ASH Daily News for 8 January 2020


  • Calls to help smokers with mental health issues quit


  • USA: Researchers trawl through health-related vaping comments
  • Study: Smoking increases risk for invasive fungal disease


Calls to help smokers with mental health issues quit

Action on Smoking and Health (ASH), the University of Bath and the University of York have produced and released several videos of people with mental health conditions who have quit smoking, calling on clinicians and other health professionals to do more to help others to quit. Smoking is around twice as common among people with mental disorders than the rest of the population and it is estimated that a third of all cigarettes smoked in England are smoked by people with a mental health condition.

ASH and the universities of Bath and York said they were keen to encourage all smokers, but especially those with a mental health issue, to see the New Year as a good time to stop smoking. The videos feature five people with mental health conditions and cover themes of anxiety, depression, schizophrenia and eating disorders. They show how people with mental health conditions can quit smoking with the right support, and how much quitting smoking improved their lives and wellbeing.

Some of the people in the videos took part in the groundbreaking study SCIMITAR trial, where they were offered a support package specifically designed for people who use mental health services. Led by the University of York, the SCIMITAR trial showed that, with support, smokers with mental health conditions could double their chances of successfully quitting.

Deborah Arnott, chief executive of ASH, said: “At the turn of a decade we are encouraging smokers to try a new year quit attempt to help improve their mental and overall health. Mental health staff have a pivotal role to play and they should take every opportunity to help their patients quit. The ex-smokers in the films show that people with mental health conditions can quit smoking with the right support, but also that all too often that support is lacking.”

Source: OnMedica, 7 January 2020

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USA: Researchers trawl through health-related vaping comments

Researchers from the University of California, Riverside, have used a computer program to screen 41,216 comments online. The posts were made in three ‘major electronic cigarettes online health forums’ between 2008 and 2015. The scientists did not name the websites.

The researchers trawled through comments looking for key words and managed to try to build a picture of which symptoms people had been saying they suffered from. Headache was the most common complaint, being mentioned 939 times, along with asthma (916), coughing (852), feeling generally unwell (468), dehydration (803) and a sore throat (565). They found 45% of health-related comments were negative and 38% neutral. The researchers did not extract the commenters’ locations or demographic data.

See also: Journal of Medical Internet Research. Health Effects Associated with Electronic Cigarette Use: Automated Mining of Online Forums. January 2020.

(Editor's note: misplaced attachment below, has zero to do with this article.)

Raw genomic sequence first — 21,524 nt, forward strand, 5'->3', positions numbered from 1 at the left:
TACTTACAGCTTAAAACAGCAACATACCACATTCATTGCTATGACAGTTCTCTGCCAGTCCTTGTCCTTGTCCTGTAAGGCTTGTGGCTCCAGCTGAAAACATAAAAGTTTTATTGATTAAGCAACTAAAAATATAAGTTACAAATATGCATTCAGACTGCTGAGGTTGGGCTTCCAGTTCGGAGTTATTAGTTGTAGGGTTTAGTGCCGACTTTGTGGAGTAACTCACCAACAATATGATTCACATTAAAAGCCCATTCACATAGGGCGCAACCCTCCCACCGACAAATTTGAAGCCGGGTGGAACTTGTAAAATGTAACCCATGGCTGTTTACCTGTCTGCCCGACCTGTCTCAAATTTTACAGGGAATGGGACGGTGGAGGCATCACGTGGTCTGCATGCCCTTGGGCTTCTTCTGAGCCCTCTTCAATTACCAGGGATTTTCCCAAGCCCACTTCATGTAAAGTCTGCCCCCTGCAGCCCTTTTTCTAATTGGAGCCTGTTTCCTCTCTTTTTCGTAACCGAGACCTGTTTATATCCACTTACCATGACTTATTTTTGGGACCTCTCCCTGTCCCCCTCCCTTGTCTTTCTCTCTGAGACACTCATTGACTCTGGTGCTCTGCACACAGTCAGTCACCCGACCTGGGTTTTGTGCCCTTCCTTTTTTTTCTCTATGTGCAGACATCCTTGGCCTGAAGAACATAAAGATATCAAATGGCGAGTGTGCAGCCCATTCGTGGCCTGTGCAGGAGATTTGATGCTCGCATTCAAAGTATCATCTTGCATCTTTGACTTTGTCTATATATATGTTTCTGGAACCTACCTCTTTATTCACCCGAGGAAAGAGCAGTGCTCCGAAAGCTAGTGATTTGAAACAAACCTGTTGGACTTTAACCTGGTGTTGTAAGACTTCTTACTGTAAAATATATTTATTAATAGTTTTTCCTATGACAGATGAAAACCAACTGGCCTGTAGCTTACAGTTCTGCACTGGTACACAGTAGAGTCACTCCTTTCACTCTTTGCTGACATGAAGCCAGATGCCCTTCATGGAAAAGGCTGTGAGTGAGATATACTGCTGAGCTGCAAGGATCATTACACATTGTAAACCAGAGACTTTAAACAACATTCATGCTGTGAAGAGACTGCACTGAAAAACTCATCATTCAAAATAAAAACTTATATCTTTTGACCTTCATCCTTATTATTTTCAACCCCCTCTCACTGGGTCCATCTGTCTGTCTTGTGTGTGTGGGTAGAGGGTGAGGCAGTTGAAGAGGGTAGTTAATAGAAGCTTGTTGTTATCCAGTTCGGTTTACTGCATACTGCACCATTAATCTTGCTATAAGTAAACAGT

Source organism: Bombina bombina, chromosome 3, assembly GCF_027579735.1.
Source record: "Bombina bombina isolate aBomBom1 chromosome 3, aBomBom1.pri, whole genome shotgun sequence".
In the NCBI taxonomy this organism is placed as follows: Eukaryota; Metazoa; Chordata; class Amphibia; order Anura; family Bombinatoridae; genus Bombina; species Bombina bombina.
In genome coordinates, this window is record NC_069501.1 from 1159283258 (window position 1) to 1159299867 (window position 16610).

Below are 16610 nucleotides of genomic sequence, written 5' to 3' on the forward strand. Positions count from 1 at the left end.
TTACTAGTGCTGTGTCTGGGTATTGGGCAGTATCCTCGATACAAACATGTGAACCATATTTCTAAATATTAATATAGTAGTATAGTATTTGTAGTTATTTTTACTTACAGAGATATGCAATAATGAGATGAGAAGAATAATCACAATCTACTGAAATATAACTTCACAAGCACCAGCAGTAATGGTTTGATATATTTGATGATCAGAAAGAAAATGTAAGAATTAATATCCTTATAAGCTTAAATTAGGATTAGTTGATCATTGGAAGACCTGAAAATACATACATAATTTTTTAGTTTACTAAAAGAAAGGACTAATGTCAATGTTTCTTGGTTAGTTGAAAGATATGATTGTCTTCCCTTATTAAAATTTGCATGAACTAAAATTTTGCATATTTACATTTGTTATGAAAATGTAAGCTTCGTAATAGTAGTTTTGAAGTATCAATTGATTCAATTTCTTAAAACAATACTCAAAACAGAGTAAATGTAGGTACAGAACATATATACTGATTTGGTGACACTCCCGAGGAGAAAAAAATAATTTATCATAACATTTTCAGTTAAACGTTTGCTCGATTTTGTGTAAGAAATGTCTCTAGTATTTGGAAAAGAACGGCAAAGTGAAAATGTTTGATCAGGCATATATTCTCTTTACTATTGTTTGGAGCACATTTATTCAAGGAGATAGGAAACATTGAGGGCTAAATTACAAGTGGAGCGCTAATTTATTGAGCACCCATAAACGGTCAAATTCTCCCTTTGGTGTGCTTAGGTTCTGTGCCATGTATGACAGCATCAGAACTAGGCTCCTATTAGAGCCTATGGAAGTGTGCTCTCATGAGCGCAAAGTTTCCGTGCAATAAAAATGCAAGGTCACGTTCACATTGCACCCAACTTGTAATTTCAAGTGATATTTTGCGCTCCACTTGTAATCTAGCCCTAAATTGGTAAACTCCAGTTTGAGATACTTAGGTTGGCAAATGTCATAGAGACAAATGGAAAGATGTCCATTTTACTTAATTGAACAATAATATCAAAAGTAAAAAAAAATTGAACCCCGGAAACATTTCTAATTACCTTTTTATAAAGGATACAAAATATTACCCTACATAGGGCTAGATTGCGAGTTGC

Source: MailOnline, 7 January 2020

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Study: Smoking increases risk for invasive fungal disease

The risk for invasive fungal disease is higher among smokers, according to data from a recent study, leading researchers to suggest that strategies to end smoking be implemented, particularly among those already at increased risk for invasive fungal disease.

“Invasive fungal disease (IFD) is a major cause of morbidity and mortality in immunocompromised hosts,” Annabelle Pourbaix, of the Necker-Pasteur Center for Infectious Diseases and Tropical Medicine, Paris, and colleagues wrote. “The general population may be at risk for IFD as well, as a result of specific environmental exposures, such as climate and agricultural profession, and lifestyle habits, such as smoking. Several studies have assessed the association between smoking and infection. Smoking increases the risk for bacterial pneumonia and meningitis and second-hand smoke exposure is associated with increased risk for childhood invasive meningococcal disease.”

Pourbaix and colleagues performed a systematic review and meta-analysis that included 25 studies collected from MEDLINE and Web of Science published through September 2018 to investigate the correlation between smoking and risk for IFD. Results of the analysis showed that there was a greater risk for IFD among smokers.
The authors concluded: “This provides new evidence supporting the implementation of smoking cessation strategies, including tobacco, marijuana, opium and crack cocaine, especially in patients with HIV and patients with hematological malignancies who are already at higher risk for IFD.”

See also: Clinical Infectious Diseases. Smoking as a risk factor of invasive fungal disease: Systematic review and meta-analysis. January 2020.

Editorial note:
Invasive fungal disease (IFD)
Fungal pathogens rarely cause disease in immunocompetent people but can cause Invasive fungal disease in immunosuppressed people. Clinical features of invasive fungal infections vary based on the type of fungus causing disease and the cause of a patient’s immunosuppression. Diagnosis is often difficult and, therefore, treatment delay is common.

Source: Healio, 7 January 2020

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